With our look back at Twin Peaks now entering its final week, it’s time for me to get back to trying to clean out my DVR. When last we checked on the DVR, I had about 187 movies that I needed to watch. At the end of March, I started in on them but then I got distracted by a number of things. I put the clean-up on hold for a month and I even recorded some more films.
So, now, as April comes to a close, I have 200 movies on my DVR.
(The writer Derrick Ferguson once asked me just how much space I have on my DVR. To be honest, I’m really not sure. All I know is that I’ve got 200 movies recorded and 20% of the DVR is still free.)
If I’m going to have my DVR cleaned out by the end of May, then I better get back to watching all of this stuff. I got things off to a good start, on Monday night, by watching a film about gymnastics in Texas, Stick It.
I think I may have actually seen Stick It when it was originally released in 2006. I can’t say for sure because I spent most of 2006 in a daze but it seems like the type of movie that I would have gone to see back then. The film itself felt familiar but that could just be because I’ve seen a lot of movies about gymnasts.
Anyway, Stick It is one of those movies that’s set in Texas but was filmed in California. This leads to several unintentional laughs. For instance, the movie opens in Plano, Texas. Plano is a suburb of Dallas. For some reason, Plano seems to show up in a lot of random movies. (When Ed Helms visits his sister and Chris Hemsworth in Vacation, we are specifically told that they live in Plano.) The movies, of course, never get Plano right. Plano is not a rural community nor is it a junior version of the Park Cities. Instead, it’s a typical suburb, one that is somewhat infamous for being home to a lot of people who have moved down to Texas from up north.
In Stick It, Plano is portrayed as being surrounded by mountains. When the action later moves down to Houston, there are even more mountains in the background. Of course, any true Texan knows that there aren’t any mountains near either Dallas or Houston. Dallas sits on the plains. Houston is known as the Bayou City. If you want to make a movie about Texas with mountains, go film in El Paso.
As for the rest of the film, it tells the story of Haley Graham (Missy Peregrym), who was one of the top ranked gymnasts in America until she walked out during the World Gymnastics Championship, costing her team a gold medal and making her one of the most hated people in America. Having abandoned gymnastics, Haley spends her time hanging out with skaters in Plano. (I used to do the same thing. Plano skaters are wild and rich.) One day, Haley and the skaters get caught breaking into an abandoned building. The judge gives Haley a choice. Either go to military school or enroll at the prestigious but tough Vickerman Gymnastics Academy. Haley picks military school so, of course, the judge sends her to VGA.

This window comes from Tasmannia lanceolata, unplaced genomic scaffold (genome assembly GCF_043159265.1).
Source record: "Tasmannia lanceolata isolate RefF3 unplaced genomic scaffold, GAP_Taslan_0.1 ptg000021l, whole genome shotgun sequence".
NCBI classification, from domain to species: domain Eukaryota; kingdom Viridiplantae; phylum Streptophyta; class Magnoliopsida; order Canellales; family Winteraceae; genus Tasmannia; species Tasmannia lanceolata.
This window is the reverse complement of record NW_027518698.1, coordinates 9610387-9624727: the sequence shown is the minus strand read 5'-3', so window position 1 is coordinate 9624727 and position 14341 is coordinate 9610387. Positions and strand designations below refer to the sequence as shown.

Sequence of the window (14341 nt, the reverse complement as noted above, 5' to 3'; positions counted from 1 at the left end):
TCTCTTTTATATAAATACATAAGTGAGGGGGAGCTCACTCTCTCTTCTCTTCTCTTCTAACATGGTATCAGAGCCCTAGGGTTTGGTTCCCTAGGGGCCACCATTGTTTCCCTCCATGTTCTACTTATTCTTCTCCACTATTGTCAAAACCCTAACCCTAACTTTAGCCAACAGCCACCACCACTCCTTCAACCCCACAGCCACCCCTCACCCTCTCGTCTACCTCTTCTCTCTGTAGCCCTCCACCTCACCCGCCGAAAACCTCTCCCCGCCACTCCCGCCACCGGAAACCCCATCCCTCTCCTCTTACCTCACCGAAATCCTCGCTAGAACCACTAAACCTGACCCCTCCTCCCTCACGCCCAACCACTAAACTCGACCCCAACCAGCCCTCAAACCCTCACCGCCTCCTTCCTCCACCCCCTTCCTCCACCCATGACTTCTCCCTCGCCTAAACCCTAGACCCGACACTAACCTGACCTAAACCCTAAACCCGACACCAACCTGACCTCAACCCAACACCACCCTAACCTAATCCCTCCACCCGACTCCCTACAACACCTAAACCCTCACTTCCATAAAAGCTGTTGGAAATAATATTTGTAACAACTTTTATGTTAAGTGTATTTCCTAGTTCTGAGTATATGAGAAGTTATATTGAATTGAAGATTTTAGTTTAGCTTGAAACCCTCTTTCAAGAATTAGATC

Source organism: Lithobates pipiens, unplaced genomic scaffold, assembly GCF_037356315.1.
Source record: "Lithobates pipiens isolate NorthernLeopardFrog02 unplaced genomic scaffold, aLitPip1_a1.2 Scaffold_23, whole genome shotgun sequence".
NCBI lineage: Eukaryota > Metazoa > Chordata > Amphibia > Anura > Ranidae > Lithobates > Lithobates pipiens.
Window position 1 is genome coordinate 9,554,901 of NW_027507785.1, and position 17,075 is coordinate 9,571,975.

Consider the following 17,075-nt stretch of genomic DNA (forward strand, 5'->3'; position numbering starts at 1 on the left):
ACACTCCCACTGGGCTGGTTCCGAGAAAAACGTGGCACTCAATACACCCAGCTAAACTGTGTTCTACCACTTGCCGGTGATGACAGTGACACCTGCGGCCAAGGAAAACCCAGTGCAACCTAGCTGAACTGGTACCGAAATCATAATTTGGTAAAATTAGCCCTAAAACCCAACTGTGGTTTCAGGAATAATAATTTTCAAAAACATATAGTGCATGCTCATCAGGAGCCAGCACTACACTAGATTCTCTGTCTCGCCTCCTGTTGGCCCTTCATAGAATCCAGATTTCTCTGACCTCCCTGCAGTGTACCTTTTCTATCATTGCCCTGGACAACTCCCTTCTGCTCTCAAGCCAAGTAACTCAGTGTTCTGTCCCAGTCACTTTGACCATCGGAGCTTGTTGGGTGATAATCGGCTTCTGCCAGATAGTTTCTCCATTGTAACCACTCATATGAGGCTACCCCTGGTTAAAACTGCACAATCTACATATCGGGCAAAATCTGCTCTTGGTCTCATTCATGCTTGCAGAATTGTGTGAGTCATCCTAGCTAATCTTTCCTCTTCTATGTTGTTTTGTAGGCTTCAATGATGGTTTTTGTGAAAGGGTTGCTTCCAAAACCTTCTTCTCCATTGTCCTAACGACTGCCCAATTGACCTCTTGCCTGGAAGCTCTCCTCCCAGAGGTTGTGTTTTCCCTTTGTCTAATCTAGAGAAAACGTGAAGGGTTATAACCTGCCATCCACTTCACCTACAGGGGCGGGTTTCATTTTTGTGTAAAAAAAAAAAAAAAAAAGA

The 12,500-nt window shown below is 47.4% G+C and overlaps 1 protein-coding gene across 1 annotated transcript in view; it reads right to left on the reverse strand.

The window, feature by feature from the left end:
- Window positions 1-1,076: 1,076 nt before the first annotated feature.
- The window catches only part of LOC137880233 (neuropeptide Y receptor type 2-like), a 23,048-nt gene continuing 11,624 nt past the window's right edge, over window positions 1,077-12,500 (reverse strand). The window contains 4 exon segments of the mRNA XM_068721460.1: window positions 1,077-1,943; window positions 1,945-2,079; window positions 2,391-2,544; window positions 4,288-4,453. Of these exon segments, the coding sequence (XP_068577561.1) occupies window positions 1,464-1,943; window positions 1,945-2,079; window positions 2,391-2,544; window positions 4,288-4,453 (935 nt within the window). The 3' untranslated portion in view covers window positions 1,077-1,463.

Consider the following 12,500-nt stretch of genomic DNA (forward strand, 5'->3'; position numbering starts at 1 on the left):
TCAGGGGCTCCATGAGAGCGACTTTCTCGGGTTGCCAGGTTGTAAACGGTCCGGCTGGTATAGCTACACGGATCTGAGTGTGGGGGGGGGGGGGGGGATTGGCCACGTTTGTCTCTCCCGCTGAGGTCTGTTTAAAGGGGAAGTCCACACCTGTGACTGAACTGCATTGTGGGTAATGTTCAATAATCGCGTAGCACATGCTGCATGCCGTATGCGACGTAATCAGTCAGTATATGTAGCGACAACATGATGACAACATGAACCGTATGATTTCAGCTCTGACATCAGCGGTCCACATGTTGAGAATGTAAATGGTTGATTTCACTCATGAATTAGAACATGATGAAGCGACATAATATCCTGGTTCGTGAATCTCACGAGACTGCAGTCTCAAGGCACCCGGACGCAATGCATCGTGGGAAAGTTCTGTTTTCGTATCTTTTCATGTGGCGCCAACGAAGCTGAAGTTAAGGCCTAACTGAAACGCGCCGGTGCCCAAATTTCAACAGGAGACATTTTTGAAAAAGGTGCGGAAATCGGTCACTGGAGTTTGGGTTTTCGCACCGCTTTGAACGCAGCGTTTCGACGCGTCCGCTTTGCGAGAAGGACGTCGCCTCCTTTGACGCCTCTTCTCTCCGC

And here’s the thing. It’s easy to be dismissive of a character like Haley but Missy Peregrym gives such a sincere performance and is so committed to the role that you’re on her side even when she seems like a privileged brat. Haley’s parents are bitterly divorced and, even though they’re presented as being cartoonish caricatures, I could immediately relate to Haley. When my parents got divorced, I acted out too. I even hung out with wild skaters in Plano.
Anyway, Haley ends up in Houston. Her new coach is Burt Veckerman (Jeff Bridges) who convinces her to start competing again, just so she can win enough money to pay off all of that Plano property damage. She agrees, reluctantly. Haley may love gymnastics but she hates all of the little rules that come along with competition. Interestingly enough, that’s the way I’ve always felt about dancing. Haley might as well have just been named Lisa.
Haley returns to the competition world and, while she’s obviously talented, she struggles to prove that she’s better than her reputation. Even worse, she has to deal with judges who are obsessed with minutiae and who are biased towards their pre-determined favorites. It doesn’t matter how talented you are or how well you compete. All that matters is that you follow the rules and that you have the “right” attitude.
The movie ends with Haley taking a stand against the unfair judging system and humiliating the clueless judges. It’s a great moment, even though it would never happen in real life. For one thing, it involves convincing all the other gymnasts to give up their chance to win just so they can do the right thing. Myself, I would never go along with that. I may hate following rules but I love winning trophies.
But still, it’s a nice little fantasy. Stick It is one of those films that got terrible reviews when it was released but it’s a real crowd pleaser. This is a fun movie and, while it doesn’t tell a particularly deep story, it’s message of ignoring rules is one that’s needed in this increasingly authoritarian society. Both Missy Peregrym and Jeff Bridges gave good performances and director Jessica Bendinger did a good job of keeping the action moving quickly. (Bendiner also wrote the greatest of all cheerleading movies, Bring It On.)
How entertaining was Stick It?
Entertaining enough to survive mountains in Plano.